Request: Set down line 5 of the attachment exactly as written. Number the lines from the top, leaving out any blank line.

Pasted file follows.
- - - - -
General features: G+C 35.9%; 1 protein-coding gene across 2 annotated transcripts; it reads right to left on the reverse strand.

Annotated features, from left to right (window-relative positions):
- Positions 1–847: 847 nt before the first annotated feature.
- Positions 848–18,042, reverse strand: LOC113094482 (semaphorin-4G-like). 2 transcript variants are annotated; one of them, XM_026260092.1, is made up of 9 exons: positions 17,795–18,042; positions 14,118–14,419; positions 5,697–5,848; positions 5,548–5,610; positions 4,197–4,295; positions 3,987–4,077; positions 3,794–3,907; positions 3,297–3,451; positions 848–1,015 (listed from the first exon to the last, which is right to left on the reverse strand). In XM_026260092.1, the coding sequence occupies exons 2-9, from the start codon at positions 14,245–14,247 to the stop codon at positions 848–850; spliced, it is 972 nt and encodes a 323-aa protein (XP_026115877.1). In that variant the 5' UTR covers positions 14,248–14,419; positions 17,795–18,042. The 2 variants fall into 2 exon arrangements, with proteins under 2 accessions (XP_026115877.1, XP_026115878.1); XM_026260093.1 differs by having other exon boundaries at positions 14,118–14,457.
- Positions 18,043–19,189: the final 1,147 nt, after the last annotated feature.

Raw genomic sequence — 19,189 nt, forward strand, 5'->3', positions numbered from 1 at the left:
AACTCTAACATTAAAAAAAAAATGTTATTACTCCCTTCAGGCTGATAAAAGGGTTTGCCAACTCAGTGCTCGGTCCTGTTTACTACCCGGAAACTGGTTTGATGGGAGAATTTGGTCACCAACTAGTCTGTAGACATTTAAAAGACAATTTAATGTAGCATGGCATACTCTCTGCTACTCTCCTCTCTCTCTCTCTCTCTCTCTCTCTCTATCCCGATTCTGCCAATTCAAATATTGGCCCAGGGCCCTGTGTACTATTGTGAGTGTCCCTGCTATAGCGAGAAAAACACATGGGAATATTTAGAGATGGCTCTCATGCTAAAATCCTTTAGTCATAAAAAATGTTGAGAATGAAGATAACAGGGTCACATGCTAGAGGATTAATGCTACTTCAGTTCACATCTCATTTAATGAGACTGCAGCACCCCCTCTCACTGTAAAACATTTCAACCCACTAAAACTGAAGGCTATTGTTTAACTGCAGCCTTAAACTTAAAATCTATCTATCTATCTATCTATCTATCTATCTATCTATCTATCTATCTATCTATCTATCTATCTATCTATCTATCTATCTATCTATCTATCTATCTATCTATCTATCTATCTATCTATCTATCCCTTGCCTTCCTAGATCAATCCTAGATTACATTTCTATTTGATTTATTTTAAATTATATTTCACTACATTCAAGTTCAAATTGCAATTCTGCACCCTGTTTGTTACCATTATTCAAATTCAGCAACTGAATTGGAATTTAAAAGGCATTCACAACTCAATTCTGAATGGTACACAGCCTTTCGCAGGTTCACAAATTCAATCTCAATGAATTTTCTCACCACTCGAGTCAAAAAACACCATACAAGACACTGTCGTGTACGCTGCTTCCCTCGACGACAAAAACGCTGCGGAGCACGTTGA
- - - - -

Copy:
- Positions 18,043–19,189: the final 1,147 nt, after the last annotated feature.